Friday, November 15, 2013

Thank You Sachin!

I was one of the many millions who hung a cricket ball from a sock and practiced my straight drives the way I saw him do it. Was glued to the television set for endless hours and patiently watched that flawless cover drive and once in a while a cheeky lofted shot where the ball sped past the bowler to the boundary, even that slight movement of the back-foot just before the other one fiercely chased the pitch of the ball and thrashed it out of the stadium.
I have put harmlessly stupid statuses on facebook (and orkut?) when he missed out in a big game and questioned if he should have retired long ago, only to come back and cry tears of joy a few matches later when I saw him improvising a paddle sweep and making it look classy!
I have seen my frail frame swell up with pride when who's who of cricket from across the world called him the 'master'. I have seen the fear of anticipated decimation in the eyes of bowlers from Pakistan, Australia, England and seen that glimmer of hope in the eyes of the millions watching the game when India is in a terrible situation and the spectators whisper in each other's ears - "Abhi Sachin hai!"
I'm glad I've seen the days when the younger generation of cricketers have restored the faith of their fans in the Indian cricket team even when we all know all too well that no one is ever filling those shoes! I've shared and liked those youtube videos of Sachin's son displaying some cricketing shots during a net practice in a controlled indoor stadium environment and hoped that he's the chip of the old block.
I've tried to imitate his voice on drunken nights and realized that the falseto of my timber has only the quality of an old, drunk Lata doing an alaap from Kuch Kuch Hota Hai.
I've fought with random people on the streets when they questioned his shot selection, people who know nothing about cricket but yet watch it ball by ball only because Sachin is playing! I've dampened my cheeks when I read stories of small school kids imagining a great future for themselves because their hero has inspired them enough to at least have that dream.
I've cursed him for collaborating with lousy brands and for getting into those controversies about the export duty on sports cars only because I've thought of him as an infallible human being.
I've pointed fingers at the likes of Virat Kohli when they've shown absolutely no consideration for their fans and asked them to learn more than just aggressive batting from the seniors like Sachin.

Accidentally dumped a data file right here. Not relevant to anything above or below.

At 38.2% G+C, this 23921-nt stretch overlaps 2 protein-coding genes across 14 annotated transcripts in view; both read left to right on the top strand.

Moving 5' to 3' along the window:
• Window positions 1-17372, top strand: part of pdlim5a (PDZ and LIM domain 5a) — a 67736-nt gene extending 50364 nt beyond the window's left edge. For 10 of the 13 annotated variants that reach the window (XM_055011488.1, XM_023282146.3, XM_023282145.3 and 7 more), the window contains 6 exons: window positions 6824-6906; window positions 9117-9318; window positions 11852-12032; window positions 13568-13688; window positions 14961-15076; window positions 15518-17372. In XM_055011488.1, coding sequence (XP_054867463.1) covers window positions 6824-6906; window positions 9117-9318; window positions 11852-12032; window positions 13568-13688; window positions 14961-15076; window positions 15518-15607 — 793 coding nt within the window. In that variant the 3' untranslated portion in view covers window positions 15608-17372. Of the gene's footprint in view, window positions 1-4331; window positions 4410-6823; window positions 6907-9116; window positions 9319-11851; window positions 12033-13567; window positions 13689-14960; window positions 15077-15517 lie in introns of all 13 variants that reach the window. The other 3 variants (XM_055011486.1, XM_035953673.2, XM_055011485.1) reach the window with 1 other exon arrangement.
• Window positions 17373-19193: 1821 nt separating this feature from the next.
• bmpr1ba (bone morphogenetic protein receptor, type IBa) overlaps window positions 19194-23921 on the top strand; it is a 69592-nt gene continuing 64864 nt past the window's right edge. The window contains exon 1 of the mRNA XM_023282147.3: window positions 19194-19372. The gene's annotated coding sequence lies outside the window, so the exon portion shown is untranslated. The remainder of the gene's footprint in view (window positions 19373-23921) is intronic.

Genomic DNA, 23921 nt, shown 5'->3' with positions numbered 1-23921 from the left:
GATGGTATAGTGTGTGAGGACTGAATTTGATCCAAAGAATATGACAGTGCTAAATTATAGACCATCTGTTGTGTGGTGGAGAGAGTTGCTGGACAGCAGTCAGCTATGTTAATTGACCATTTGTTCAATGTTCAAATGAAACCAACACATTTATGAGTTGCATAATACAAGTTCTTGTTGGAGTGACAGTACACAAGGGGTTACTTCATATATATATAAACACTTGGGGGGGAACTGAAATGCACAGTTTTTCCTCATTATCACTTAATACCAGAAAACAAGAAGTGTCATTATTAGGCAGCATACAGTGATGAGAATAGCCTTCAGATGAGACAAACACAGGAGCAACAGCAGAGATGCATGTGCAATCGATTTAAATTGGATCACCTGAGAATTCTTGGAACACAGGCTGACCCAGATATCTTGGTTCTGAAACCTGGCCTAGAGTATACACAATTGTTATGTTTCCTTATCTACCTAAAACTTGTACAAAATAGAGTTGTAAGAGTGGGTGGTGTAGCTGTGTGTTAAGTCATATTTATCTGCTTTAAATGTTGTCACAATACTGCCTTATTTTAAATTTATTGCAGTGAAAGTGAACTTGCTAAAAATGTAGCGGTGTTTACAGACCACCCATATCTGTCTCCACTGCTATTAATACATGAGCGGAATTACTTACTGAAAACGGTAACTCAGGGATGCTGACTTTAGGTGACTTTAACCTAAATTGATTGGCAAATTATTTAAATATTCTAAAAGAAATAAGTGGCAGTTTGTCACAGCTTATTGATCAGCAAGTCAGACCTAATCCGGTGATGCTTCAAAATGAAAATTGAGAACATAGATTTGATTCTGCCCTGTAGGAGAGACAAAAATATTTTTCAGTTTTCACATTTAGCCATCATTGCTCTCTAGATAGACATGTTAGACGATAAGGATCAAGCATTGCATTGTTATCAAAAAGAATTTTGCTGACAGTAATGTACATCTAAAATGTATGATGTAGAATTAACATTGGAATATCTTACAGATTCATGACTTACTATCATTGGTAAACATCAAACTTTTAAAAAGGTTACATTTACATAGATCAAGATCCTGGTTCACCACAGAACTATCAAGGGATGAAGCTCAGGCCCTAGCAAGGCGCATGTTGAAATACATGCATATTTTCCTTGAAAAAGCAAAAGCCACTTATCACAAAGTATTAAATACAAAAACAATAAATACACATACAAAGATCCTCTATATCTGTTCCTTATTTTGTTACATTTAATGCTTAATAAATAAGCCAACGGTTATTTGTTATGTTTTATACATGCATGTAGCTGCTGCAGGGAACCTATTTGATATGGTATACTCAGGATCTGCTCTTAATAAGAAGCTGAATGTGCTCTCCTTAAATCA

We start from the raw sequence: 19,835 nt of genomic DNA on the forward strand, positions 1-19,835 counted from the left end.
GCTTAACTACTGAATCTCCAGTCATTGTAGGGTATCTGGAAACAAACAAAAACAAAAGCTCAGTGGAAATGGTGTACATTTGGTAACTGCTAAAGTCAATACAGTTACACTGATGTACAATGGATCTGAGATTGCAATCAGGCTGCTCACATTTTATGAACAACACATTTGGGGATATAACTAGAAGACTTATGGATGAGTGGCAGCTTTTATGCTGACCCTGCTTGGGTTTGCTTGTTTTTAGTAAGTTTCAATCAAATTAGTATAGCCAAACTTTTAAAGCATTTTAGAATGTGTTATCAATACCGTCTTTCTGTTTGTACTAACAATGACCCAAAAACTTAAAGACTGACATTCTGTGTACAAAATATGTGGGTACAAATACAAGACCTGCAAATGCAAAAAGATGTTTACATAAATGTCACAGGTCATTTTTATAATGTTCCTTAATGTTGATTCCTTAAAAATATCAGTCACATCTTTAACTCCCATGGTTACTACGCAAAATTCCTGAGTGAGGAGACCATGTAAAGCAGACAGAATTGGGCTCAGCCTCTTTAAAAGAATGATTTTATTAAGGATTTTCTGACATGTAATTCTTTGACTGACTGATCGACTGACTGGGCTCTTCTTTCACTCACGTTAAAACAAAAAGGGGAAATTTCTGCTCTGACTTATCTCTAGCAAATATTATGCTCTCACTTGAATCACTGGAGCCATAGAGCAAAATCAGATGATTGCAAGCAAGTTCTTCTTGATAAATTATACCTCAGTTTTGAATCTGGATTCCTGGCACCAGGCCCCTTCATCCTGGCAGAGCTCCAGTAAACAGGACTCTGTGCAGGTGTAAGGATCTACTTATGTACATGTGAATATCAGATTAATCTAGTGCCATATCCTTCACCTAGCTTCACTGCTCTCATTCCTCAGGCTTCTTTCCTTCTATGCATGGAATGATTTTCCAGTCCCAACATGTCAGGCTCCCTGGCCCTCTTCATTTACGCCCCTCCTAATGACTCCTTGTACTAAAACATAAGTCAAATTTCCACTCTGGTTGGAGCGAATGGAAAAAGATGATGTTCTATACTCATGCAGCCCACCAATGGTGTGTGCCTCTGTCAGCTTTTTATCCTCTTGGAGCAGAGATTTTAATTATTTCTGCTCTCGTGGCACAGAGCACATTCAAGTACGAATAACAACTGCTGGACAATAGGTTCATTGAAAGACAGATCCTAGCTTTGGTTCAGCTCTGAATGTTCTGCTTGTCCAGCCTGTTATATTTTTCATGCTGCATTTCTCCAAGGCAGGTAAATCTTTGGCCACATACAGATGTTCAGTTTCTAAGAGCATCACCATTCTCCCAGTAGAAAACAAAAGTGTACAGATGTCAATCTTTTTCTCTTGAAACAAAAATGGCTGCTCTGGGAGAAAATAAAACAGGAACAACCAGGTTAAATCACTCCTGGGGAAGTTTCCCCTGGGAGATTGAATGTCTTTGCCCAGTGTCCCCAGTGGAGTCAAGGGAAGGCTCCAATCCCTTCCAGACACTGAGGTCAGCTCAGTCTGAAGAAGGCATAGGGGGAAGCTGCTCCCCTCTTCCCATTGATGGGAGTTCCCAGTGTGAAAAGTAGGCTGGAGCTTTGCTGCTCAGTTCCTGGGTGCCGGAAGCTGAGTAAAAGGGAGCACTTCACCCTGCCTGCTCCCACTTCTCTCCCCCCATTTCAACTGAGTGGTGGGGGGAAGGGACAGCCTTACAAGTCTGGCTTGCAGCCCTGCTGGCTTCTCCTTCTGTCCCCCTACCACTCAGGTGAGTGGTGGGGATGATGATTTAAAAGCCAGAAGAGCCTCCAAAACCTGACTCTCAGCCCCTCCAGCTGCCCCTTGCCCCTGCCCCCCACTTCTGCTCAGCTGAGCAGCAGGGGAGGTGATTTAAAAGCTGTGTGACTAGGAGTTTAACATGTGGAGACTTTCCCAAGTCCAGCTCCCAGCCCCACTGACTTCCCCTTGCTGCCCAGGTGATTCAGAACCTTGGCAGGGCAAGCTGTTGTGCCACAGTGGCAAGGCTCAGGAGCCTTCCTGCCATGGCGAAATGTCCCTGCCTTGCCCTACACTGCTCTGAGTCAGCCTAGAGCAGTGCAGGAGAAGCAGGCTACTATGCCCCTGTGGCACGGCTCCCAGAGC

I've had that old poster of his that came along with 'Sportstar' on my wall (next to that Kapil Dev's poster that has him levitated in air, a shining red ball in his hand held by the seam) when I was a kid and still have cricketers posters.
I've always known that this day would come when he would gracefully carry that heavy bat of his out of the ground and we would see it in action again only in recorded highlights in DVDs stacked on that old shelf by the computer table. But, somehow this does not feel too bright. He's just a cricketer for God's sake as some would say but I don't quite know why my eyes have swelled up, my brains is refusing to think more and my hands fail to punch more letters on this keyboard.

Saturday, April 27, 2013

Why Chennai Needs A Hindi Lesson

This blog post is in response to this one (please read it first) - Why Chennai can't and won't speak Hindi

Tamil is a beautiful language. Just like any other language that is old enough to have the privilege of being cured over generations of poets, writers, etc. One should learn Tamil to be able to understand the beautiful poetry that can only be understood in the language in which it was written - I have been read translations of a few by my friends and even those are a joy to listen to. A lot of other languages have beautiful words, poems and writers. Tamil has many more of these because it is that old - compare this to a library, the older the library the more chances of it having more valuable knowledge.